Texas Moves Ahead on Social-Promotion Curb

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It was one of his major re-election themes last fall. Then, he called for it again in his January State of the State Address. And, now, Gov. George W. Bush of Texas is a step closer to curbing social promotion, or the practice of advancing students in grade before they master grade-level skills.

The Senate's 16 Republicans and 15 Democrats voted unanimously last month for a bill that would require students in grades 3, 5, and 8 to pass state tests in reading and mathematics before they could be promoted to the next grade.

The proposal, which includes $200 million for remedial programs and teacher training, is expected to get closer scrutiny this week when it goes to the Democratic-controlled House. But that hasn't quelled the enthusiasm of the governor, who made the rare gesture of visiting the Senate floor immediately after the Feb. 18 vote to thank lawmakers.

''Today the Senate sent a strong message that no child will be left behind in our state," he told reporters gathered there.

If Texas passes its social-promotion bill, it will be the fifth state in a year to link promotion to state tests. California, Delaware, South Carolina, and Wisconsin ratified such policies last year.

But because Gov. Bush would be a leading presidential contender if he joins the 2000 race for the Republican nomination as many are urging him to do, what Texas does on social promotion could spur further national interest.

"If he becomes a candidate, every time he turns around and mentions [social promotion], it will get lots of exposure," said Chris Pipho, a spokesman for the Education Commission of the States, a Denver-based clearinghouse on education issues. "That could make a big difference."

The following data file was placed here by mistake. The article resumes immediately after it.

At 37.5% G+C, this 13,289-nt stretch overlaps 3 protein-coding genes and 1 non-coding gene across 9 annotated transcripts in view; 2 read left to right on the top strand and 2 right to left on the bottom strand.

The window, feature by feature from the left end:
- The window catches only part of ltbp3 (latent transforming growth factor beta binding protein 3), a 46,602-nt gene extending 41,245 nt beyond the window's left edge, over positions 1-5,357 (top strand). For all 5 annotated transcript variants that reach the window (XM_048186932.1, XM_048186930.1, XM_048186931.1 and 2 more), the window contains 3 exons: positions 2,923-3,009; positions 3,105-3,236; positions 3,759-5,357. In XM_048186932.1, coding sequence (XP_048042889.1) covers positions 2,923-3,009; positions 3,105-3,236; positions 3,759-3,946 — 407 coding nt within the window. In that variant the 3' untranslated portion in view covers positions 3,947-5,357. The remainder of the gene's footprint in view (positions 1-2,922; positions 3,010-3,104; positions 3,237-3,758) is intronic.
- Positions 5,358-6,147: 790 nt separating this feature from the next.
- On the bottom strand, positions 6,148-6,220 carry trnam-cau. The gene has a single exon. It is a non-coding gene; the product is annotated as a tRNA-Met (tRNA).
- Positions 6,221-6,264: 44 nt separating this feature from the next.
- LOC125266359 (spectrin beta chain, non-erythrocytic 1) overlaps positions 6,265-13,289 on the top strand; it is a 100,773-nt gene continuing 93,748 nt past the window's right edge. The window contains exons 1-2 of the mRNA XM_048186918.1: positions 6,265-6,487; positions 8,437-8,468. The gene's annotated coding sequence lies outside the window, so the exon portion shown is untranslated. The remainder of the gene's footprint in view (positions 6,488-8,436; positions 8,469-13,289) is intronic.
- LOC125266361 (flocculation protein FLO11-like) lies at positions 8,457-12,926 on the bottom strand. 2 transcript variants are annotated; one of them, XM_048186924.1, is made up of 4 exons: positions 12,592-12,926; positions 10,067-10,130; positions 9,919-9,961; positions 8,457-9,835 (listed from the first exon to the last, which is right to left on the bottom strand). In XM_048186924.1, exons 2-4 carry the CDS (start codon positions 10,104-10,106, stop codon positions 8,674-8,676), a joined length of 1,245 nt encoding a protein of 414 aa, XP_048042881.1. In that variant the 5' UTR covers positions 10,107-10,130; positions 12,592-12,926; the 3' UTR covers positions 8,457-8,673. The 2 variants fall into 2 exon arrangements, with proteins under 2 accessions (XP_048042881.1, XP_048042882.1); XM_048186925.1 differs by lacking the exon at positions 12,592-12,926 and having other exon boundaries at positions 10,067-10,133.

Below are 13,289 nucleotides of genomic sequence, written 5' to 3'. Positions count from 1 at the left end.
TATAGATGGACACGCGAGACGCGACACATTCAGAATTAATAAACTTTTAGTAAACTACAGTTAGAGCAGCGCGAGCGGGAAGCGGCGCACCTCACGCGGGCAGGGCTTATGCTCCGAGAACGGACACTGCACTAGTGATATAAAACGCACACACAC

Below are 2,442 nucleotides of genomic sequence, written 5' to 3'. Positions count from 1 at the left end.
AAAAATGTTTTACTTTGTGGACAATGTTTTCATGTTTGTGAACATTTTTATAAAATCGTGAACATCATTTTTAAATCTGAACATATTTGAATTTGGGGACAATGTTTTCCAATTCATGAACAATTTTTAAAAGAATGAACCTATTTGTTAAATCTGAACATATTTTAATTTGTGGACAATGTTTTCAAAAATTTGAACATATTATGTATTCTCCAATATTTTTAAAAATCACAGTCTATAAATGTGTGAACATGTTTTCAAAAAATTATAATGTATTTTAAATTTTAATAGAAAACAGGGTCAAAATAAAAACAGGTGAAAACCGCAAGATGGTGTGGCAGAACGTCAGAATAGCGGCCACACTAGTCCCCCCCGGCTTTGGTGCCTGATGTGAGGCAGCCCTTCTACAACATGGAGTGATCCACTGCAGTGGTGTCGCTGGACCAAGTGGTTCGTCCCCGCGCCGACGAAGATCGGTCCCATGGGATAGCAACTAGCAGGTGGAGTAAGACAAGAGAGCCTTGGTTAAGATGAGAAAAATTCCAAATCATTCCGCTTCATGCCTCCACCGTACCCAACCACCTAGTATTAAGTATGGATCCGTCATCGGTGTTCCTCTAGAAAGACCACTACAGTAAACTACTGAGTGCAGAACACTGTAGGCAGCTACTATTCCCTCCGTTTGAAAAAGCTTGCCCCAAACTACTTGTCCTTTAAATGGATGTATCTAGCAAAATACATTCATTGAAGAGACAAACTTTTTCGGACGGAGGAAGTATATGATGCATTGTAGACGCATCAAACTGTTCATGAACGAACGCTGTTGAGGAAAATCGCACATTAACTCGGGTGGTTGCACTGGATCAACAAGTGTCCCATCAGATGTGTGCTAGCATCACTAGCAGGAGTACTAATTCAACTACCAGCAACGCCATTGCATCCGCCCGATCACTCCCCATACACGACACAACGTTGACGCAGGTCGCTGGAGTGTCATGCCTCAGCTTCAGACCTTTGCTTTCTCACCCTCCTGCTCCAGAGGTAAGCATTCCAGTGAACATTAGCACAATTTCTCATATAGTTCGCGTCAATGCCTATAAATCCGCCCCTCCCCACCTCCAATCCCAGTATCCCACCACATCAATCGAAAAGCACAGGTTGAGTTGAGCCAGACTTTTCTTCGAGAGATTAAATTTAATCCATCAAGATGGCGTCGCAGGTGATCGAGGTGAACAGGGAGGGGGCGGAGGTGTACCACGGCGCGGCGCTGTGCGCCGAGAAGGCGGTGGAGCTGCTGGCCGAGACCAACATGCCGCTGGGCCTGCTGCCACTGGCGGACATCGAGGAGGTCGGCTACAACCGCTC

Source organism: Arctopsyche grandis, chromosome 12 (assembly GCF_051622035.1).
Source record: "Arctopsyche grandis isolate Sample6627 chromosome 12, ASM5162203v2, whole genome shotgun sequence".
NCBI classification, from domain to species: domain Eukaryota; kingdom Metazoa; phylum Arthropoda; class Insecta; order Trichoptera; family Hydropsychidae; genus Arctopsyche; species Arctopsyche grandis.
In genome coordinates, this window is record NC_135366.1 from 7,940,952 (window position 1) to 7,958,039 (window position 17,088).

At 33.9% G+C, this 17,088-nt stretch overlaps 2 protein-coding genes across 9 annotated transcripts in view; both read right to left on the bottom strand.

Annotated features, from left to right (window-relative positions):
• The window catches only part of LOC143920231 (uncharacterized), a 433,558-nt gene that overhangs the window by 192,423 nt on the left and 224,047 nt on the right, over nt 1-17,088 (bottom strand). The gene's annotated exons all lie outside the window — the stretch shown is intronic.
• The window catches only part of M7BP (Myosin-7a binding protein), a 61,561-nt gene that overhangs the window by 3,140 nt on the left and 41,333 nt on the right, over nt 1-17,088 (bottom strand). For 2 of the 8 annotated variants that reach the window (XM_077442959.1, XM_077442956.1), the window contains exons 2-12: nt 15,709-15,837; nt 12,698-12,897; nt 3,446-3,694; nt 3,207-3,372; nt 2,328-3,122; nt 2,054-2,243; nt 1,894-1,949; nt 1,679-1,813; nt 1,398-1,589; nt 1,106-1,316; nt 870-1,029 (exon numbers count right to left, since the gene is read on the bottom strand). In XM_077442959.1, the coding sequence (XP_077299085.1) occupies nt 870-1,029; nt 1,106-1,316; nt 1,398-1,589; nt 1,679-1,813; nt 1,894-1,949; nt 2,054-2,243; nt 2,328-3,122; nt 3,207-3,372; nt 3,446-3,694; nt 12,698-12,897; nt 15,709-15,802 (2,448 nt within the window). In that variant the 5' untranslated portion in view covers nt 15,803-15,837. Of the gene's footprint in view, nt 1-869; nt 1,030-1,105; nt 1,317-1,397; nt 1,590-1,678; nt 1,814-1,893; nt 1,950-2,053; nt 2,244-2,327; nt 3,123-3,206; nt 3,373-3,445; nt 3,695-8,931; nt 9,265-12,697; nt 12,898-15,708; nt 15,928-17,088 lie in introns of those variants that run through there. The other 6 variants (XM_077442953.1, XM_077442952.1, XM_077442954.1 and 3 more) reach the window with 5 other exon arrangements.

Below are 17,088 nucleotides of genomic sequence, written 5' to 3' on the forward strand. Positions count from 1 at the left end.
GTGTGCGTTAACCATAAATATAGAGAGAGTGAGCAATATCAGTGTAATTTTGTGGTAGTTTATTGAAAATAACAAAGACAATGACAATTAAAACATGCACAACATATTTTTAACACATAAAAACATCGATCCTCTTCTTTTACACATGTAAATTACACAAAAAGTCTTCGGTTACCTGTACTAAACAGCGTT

Texas Model

The plan promised by Mr. Bush and crafted into a bill by Republican Sen. Teel Bivins would focus on pupils in kindergarten through 2nd grade for reading assessments and remediation, beginning next year. Teachers in those grades would also receive stipends to attend reading academies to help them identify and address reading problems.

By the 2002-03 school year, 3rd graders would have three chances to earn at least 70 percent on the Texas Assessment of Academic Skills exam before being required to repeat the grade. Fifth graders would have to pass reading and writing exams in 2005-06. By the time those students reached the 8th grade, they would have to pass reading, math, and writing tests.

Sen. Bivins added a provision to the bill that would allow a panel composed of a student's parents, teachers, and principal to override the retention rule with a unanimous vote.

The lawmaker said in an interview that a current law requiring students to be promoted only if they are academically ready doesn't work.

For example, while 42,000 of the 220,000 3rd graders who took the 1996-97 TAAS exam failed, 38,000 of them were still promoted.